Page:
As regular readers will know, my maternal grandfather documented his family line long before the internet. Along with documents, photographs, certificates and other ephemera passed down to my mother, there is a letter from his maternal grandmother to his mother. This details the family’s history with many fascinating snippets of information, most of which I have since proved to be true using documentary evidence which is now available.
Of course, the tree is not ‘complete’ in so much as there are siblings who died in infancy and were not noted. However, the tree gave me a great start and I think my grandfather would be pleased with the work I have now done to progress his initial research.
Further information was also gleaned from another member of the extended family on one particular branch of the tree. But it’s interesting what the family didn’t know….
Many years ago, I attended a residential 3-day course in Nottingham and quickly connected with Tim – a primary teacher on the course – who lived in Devon, close to my grandmother. We discussed family history – in passing – and he let slip that his mother was struggling to break down a brick wall in their research. Before visiting Tim and his family some years later, he sent me a copy of their tree and to my surprise, there was a lady named Maria Jaycock Steer noted, born 1833. My ggg-grandmother was called Maria Jaycock Steer and was a twin, born in 1833. Surely, there couldn’t be two people with that name?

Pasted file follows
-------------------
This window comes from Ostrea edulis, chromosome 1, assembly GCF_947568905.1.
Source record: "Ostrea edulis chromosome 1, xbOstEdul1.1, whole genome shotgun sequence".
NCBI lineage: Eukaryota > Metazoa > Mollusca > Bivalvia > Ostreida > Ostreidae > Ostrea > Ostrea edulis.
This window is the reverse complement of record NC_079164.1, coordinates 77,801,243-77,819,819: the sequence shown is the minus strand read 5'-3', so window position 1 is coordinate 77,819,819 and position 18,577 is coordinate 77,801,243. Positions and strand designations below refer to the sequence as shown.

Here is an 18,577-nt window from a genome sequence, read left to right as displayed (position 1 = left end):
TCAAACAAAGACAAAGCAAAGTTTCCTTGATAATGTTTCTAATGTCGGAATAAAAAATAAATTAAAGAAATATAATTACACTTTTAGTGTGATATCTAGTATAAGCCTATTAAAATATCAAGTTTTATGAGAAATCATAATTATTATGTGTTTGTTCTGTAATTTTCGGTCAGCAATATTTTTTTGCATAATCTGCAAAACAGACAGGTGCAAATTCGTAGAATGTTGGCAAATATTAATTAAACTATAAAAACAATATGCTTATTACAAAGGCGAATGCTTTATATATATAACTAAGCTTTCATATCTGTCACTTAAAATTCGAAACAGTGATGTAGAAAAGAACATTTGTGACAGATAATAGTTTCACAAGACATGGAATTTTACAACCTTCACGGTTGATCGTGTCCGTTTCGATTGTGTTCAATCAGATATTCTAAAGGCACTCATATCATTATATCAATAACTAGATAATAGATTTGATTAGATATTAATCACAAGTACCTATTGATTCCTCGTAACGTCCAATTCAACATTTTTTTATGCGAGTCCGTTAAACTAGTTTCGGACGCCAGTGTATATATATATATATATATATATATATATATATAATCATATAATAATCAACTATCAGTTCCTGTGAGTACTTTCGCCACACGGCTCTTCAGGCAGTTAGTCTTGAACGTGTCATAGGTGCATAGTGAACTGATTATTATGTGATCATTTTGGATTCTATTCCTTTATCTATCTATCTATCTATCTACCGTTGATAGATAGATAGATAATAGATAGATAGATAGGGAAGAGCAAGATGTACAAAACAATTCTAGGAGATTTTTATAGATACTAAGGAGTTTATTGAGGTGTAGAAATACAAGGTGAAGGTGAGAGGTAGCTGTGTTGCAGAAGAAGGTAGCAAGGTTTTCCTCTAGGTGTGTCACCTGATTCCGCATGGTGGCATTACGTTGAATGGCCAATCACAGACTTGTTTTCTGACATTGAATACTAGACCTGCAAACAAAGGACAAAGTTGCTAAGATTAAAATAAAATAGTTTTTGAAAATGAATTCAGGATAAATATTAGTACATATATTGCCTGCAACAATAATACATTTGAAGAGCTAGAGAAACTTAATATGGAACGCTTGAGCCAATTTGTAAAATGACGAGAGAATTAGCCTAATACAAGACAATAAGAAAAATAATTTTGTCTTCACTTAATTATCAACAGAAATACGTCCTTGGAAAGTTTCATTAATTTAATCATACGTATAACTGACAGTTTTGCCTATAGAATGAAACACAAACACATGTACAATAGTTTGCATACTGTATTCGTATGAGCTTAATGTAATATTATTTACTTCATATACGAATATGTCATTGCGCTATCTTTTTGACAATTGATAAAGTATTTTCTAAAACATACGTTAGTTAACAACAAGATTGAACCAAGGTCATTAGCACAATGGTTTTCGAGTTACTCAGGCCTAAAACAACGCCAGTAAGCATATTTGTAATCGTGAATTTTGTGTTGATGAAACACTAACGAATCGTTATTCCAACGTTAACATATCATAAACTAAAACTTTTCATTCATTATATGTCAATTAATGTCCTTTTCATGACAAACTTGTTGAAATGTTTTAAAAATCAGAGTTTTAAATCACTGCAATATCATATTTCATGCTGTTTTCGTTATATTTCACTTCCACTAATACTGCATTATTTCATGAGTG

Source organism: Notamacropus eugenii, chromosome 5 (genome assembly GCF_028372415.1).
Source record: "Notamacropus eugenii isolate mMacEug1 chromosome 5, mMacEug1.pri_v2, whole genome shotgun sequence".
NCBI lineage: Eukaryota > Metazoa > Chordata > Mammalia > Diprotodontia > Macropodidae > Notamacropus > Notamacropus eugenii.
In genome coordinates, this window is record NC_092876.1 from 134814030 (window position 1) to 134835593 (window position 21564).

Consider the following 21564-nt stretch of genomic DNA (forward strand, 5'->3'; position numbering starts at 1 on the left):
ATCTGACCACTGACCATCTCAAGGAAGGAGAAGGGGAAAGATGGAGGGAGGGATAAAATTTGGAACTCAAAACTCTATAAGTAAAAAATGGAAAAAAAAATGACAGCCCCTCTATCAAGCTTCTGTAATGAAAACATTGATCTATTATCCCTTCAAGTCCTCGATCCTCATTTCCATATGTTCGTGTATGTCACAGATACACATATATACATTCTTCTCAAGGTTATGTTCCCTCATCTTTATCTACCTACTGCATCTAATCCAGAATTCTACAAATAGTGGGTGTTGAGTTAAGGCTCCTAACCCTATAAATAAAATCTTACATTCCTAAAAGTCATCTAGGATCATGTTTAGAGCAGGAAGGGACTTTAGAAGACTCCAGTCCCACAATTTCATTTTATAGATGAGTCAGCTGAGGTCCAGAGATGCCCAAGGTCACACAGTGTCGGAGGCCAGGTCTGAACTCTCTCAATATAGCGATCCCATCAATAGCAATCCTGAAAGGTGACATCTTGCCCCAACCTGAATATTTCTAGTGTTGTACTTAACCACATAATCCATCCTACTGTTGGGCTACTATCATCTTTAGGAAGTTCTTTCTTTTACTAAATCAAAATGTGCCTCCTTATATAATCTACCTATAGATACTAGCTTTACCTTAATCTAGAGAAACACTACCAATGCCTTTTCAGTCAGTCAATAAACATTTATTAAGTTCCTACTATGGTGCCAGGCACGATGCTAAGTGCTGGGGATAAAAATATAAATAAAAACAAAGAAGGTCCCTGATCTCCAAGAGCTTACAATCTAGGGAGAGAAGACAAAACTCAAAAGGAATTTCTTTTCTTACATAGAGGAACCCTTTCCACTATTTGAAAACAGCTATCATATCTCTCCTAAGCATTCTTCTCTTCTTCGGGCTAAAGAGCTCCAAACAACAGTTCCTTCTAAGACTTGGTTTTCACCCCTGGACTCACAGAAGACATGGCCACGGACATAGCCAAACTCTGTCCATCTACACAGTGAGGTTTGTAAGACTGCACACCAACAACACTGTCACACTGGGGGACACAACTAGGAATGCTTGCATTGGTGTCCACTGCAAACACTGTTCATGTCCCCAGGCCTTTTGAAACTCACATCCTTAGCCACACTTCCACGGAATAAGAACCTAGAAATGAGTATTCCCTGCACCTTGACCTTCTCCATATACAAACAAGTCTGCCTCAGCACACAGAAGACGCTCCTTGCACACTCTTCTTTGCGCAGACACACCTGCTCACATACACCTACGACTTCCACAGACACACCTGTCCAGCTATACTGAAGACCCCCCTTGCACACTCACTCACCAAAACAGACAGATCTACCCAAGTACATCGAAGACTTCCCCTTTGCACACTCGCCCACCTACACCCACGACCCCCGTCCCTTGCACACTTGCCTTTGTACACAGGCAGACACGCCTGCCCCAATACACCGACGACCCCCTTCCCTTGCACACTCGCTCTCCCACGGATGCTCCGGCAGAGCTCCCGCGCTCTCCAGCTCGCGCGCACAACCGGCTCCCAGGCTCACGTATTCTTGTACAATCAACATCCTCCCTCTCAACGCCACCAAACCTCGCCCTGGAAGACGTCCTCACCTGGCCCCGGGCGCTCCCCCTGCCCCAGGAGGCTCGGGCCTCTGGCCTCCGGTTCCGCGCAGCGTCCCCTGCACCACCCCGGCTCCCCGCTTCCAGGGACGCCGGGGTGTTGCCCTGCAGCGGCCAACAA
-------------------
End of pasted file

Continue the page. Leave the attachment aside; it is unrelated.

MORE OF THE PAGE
Well, no there wasn’t. But Maria’s appearance on Tim’s tree certainly told me something I would never have otherwise known. Maria had ‘a relationship’ with one of Tim’s relations and had a daughter: Beatrice Woodward Steer, born 31 October 1859:
William Woodward’s name is not recorded on Beatrice’s birth certificate and it is alleged that he refused to marry Maria and take responsibility for his daughter. John Woodward, William’s brother, fell out with him over this and ‘adopted’ Beatrice. John Woodward was a very prominent Freemason and the worshipful master of the Hundred of Elloe Lodge in 1876. In the early 1880s, he became Provincial Grand Junior Deacon for Lincolnshire.
Maria Jaycock Steer was a cook in 1861 at 30 Hereford Street, St George Hanover Square. To date, I have been unable to locate Beatrice in this census. However in 1871, she was living with her uncle and aunt, John and Eliza Woodward. She sadly died of tuberculosis in 1880 and was buried in Spalding St Mary and St Nicholas, Lincolnshire aged 21.
Maria married William Baynham in 1863 and had six children. I wonder if William ever knew of Beatrice’s existence….?